The ghosts find this amusing. Some of them more than others. I suspect it depends on what I did to them, what secrets I exposed. Joseph Myatt has a deep rustling chuckle. Edgar Wallace’s is surprisingly high-pitched, a giggle almost. Both imagined facts bolted onto real people without a care for what it might mean. I pinch a detail here, make up a fact there, stir it all into the brew and splurge it out without a care that I’m stealing others' lives for my own.
We tried everything possible to change the situation, but to no avail. At one point a succession of slip-ups coincided with the news that the Co-Op’s rating has been downgraded. We bank with them. With the remaining purchase money sitting in our joint account we wondered whether there’d be a run on the bank. That sort of thing didn’t seem outside the realms of possibility.
The Reverend stamps his foot and stalks away as though he’s been waiting for an apology long enough. He thinks he’s got it bad. At least he wasn’t totally made up. Not like poor Mary and Albert Foster. They didn’t even get a chance at love, at life. All I gave them were a few hints.
As it currently stands, rather than writing this in our new home – where I expected to be, back at the start – we are packing away our belongings into storage and beginning a series of holidays around London. The three of us, my girlfriend, the cat and I will be taking up the amazing hospitality of our friends and family in exotic locations such as Brixton and East Finchley and Queen’s Park. The emotional roller coaster of the past six months has meant that the only way we can face this without going slightly mad is to see them as mini-breaks.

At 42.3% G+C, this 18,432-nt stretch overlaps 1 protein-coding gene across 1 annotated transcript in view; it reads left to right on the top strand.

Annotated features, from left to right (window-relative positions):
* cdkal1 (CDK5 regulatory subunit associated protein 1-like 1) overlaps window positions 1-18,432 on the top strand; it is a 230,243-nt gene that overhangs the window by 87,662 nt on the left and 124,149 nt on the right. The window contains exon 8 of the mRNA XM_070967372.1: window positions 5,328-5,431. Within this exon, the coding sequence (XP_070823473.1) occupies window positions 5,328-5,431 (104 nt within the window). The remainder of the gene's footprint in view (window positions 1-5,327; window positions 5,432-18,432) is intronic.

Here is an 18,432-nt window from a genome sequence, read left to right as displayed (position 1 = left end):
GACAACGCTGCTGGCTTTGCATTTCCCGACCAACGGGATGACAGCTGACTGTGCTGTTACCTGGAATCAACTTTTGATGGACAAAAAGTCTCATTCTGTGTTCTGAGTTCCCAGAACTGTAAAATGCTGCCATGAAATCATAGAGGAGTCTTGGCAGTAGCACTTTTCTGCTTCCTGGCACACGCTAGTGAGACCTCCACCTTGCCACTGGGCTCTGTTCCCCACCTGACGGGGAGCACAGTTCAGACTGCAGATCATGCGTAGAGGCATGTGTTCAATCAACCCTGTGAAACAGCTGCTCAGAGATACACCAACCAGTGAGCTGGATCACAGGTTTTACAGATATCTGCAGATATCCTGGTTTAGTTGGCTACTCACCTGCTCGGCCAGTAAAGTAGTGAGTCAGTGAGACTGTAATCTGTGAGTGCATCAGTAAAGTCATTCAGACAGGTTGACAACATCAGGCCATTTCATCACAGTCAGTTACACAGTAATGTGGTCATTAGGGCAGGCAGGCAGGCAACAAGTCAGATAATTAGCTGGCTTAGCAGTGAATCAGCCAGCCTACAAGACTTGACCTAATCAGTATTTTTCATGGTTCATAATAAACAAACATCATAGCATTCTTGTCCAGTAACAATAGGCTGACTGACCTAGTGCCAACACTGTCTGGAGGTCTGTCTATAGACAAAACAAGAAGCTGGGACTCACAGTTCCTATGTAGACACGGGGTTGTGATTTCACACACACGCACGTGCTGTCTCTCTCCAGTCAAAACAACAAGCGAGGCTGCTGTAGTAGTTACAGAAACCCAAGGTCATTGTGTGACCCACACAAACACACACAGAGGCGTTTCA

In Home, I said I was nervous about sacrificing my new solvency, but I also didn’t really want the hassle of fighting for somewhere new. I am, I confess, not great with change. I like my life, but, you know, thousands of people buy a flat. How difficult could it be?
Things haven’t quite gone to plan. The past few months have been awash with hassle. As I type this, I feel exhausted. The adrenalin rushes and crashes have been thick and fast leaving me drained.
But none of that matters.
Because I also wrote that the reason I was willing to go through with this was because my girlfriend wanted to and I wanted to be with her more than anything else. That hasn’t changed. Adversity, rather than causing arguments, has made us closer. It doesn’t, in the end, really matter where we end up. As I said to someone who was commiserating our woes, this is only life being life. Home, in the end, is where you feel it. For me, that is sense of calm and serenity, the completeness I feel whenever we’re together. And I know that together we’ll stay.
But what about Brockley? We’re abandoning this corner of London that has been as much a part of my life as any other recurring character in this blog. I’m leaving behind all those half-formed people, those familiar places from the edges that fill my stories. They circle around me now. Each and every one. Silent spectres with a hint of menace. I’d expected to join them, but instead I’m running away. One of them, from his sun swept colouring I think it's Carlos, bares his teeth. He seems irate at being such a poorly developed cipher and so takes a lunge towards me.
He misses and retreats back to the swirling mass.
I recognise Dawn at the front of the crowd from her nurse’s uniform. She got four appearances and was better realised. Maybe she’ll be more grateful or at least less likely to be vicious. She steps forward, and holds her hand out. It’s then that I realise her expression isn’t anger, but kindliness with perhaps a pinch of pity. I go to take her hand but because she isn’t really there I touch nothing other than an idea.
They’re not angry; it’s something else and I’ll never be certain what because they’re not really here.
And neither will we be.
Don’t worry, I say to myself and everyone reading. We’ll be back. I promise.